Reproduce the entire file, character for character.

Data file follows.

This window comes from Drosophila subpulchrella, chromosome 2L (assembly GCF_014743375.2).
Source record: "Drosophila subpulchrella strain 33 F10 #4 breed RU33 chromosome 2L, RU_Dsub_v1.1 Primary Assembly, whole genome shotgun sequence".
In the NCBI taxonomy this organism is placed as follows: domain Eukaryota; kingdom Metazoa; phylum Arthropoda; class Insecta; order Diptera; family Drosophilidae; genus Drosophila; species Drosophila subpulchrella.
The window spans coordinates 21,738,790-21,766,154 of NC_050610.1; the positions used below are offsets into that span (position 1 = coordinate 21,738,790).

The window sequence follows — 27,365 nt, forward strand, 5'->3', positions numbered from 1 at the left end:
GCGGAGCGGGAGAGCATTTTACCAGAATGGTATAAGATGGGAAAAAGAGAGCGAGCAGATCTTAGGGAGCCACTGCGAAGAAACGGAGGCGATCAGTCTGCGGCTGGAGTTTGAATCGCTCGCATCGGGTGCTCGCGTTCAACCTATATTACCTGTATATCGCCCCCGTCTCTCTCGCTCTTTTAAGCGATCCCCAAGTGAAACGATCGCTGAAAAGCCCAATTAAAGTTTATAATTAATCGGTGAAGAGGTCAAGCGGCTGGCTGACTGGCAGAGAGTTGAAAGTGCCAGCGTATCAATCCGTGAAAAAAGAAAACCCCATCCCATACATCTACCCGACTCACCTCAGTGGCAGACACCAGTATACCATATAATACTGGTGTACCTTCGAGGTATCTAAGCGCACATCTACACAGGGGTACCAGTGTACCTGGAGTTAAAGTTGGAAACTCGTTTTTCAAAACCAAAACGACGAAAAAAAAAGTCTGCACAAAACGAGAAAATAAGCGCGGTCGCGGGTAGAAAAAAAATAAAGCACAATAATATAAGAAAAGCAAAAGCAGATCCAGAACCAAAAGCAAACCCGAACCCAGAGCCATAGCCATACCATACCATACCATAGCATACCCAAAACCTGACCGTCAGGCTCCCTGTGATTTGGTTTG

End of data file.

This window comes from Drosophila subpulchrella, chromosome 2L (assembly GCF_014743375.2).
Source record: "Drosophila subpulchrella strain 33 F10 #4 breed RU33 chromosome 2L, RU_Dsub_v1.1 Primary Assembly, whole genome shotgun sequence".
In the NCBI taxonomy this organism is placed as follows: domain Eukaryota; kingdom Metazoa; phylum Arthropoda; class Insecta; order Diptera; family Drosophilidae; genus Drosophila; species Drosophila subpulchrella.
The window spans coordinates 21,738,790-21,766,154 of NC_050610.1; the positions used below are offsets into that span (position 1 = coordinate 21,738,790).

The window sequence follows — 27,365 nt, forward strand, 5'->3', positions numbered from 1 at the left end:
GCGGAGCGGGAGAGCATTTTACCAGAATGGTATAAGATGGGAAAAAGAGAGCGAGCAGATCTTAGGGAGCCACTGCGAAGAAACGGAGGCGATCAGTCTGCGGCTGGAGTTTGAATCGCTCGCATCGGGTGCTCGCGTTCAACCTATATTACCTGTATATCGCCCCCGTCTCTCTCGCTCTTTTAAGCGATCCCCAAGTGAAACGATCGCTGAAAAGCCCAATTAAAGTTTATAATTAATCGGTGAAGAGGTCAAGCGGCTGGCTGACTGGCAGAGAGTTGAAAGTGCCAGCGTATCAATCCGTGAAAAAAGAAAACCCCATCCCATACATCTACCCGACTCACCTCAGTGGCAGACACCAGTATACCATATAATACTGGTGTACCTTCGAGGTATCTAAGCGCACATCTACACAGGGGTACCAGTGTACCTGGAGTTAAAGTTGGAAACTCGTTTTTCAAAACCAAAACGACGAAAAAAAAAGTCTGCACAAAACGAGAAAATAAGCGCGGTCGCGGGTAGAAAAAAAATAAAGCACAATAATATAAGAAAAGCAAAAGCAGATCCAGAACCAAAAGCAAACCCGAACCCAGAGCCATAGCCATACCATACCATACCATAGCATACCCAAAACCTGACCGTCAGGCTCCCTGTGATTTGGTTTG